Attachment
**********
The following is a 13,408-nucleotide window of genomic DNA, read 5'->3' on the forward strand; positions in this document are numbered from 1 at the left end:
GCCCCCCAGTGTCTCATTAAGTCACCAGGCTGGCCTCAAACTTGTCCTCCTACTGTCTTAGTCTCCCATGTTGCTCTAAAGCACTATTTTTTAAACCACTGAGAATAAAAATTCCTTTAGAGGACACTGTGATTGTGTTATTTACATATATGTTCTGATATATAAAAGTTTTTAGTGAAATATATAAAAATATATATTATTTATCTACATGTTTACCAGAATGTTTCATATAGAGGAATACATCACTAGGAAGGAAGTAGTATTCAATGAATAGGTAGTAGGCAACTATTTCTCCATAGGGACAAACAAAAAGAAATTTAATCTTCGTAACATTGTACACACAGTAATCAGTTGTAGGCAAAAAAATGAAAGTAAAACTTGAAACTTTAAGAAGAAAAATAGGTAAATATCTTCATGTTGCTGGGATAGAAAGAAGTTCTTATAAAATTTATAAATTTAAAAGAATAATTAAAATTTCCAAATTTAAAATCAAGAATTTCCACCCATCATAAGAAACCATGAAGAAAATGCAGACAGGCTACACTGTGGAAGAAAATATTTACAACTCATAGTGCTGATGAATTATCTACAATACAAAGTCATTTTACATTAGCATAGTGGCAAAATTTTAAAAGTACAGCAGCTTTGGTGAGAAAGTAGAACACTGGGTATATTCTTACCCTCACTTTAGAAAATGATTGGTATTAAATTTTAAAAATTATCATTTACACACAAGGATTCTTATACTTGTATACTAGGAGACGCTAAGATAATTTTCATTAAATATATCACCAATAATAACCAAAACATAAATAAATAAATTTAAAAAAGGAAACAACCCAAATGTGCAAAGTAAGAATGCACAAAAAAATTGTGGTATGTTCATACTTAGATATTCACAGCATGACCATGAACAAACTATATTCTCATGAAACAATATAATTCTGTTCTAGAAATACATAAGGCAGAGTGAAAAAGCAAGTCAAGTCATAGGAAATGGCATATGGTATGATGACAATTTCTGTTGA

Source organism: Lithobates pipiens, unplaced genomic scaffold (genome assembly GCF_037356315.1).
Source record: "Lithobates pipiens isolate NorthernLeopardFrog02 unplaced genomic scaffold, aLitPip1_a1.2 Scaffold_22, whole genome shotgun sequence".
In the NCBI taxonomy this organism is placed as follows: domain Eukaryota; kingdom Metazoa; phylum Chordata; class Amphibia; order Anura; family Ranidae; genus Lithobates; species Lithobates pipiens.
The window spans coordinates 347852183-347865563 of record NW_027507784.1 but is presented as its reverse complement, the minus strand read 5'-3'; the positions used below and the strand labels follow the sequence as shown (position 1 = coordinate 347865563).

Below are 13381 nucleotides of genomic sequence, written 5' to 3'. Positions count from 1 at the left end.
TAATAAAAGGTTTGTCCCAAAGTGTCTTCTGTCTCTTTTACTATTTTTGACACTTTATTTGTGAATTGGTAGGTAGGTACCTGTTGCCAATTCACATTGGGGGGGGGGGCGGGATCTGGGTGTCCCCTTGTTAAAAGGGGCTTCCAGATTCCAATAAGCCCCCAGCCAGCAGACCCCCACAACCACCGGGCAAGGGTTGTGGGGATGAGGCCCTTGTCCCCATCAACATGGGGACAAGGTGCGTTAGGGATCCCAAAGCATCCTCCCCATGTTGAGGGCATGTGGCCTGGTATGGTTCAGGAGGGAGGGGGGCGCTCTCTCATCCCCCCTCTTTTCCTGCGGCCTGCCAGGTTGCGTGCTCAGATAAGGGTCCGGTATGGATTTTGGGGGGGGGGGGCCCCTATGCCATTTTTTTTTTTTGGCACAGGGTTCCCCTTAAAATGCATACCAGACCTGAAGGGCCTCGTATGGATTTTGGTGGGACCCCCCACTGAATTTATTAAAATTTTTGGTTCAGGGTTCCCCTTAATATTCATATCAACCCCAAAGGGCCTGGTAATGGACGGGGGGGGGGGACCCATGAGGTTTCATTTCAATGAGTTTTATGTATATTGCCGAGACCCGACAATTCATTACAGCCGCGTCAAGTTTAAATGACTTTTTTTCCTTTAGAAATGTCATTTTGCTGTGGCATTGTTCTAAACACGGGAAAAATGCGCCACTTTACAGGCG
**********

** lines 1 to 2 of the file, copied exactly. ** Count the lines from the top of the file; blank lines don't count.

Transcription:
The following is a 13,408-nucleotide window of genomic DNA, read 5'->3' on the forward strand; positions in this document are numbered from 1 at the left end:
GCCCCCCAGTGTCTCATTAAGTCACCAGGCTGGCCTCAAACTTGTCCTCCTACTGTCTTAGTCTCCCATGTTGCTCTAAAGCACTATTTTTTAAACCACTGAGAATAAAAATTCCTTTAGAGGACACTGTGATTGTGTTATTTACATATATGTTCTGATATATAAAAGTTTTTAGTGAAATATATAAAAATATATATTATTTATCTACATGTTTACCAGAATGTTTCATATAGAGGAATACATCACTAGGAAGGAAGTAGTATTCAATGAATAGGTAGTAGGCAACTATTTCTCCATAGGGACAAACAAAAAGAAATTTAATCTTCGTAACATTGTACACACAGTAATCAGTTGTAGGCAAAAAAATGAAAGTAAAACTTGAAACTTTAAGAAGAAAAATAGGTAAATATCTTCATGTTGCTGGGATAGAAAGAAGTTCTTATAAAATTTATAAATTTAAAAGAATAATTAAAATTTCCAAATTTAAAATCAAGAATTTCCACCCATCATAAGAAACCATGAAGAAAATGCAGACAGGCTACACTGTGGAAGAAAATATTTACAACTCATAGTGCTGATGAATTATCTACAATACAAAGTCATTTTACATTAGCATAGTGGCAAAATTTTAAAAGTACAGCAGCTTTGGTGAGAAAGTAGAACACTGGGTATATTCTTACCCTCACTTTAGAAAATGATTGGTATTAAATTTTAAAAATTATCATTTACACACAAGGATTCTTATACTTGTATACTAGGAGACGCTAAGATAATTTTCATTAAATATATCACCAATAATAACCAAAACATAAATAAATAAATTTAAAAAAGGAAACAACCCAAATGTGCAAAGTAAGAATGCACAAAAAAATTGTGGTATGTTCATACTTAGATATTCACAGCATGACCATGAACAAACTATATTCTCATGAAACAATATAATTCTGTTCTAGAAATACATAAGGCAGAGTGAAAAAGCAAGTCAAGTCATAGGAAATGGCATATGGTATGATGACAATTTCTGTTGA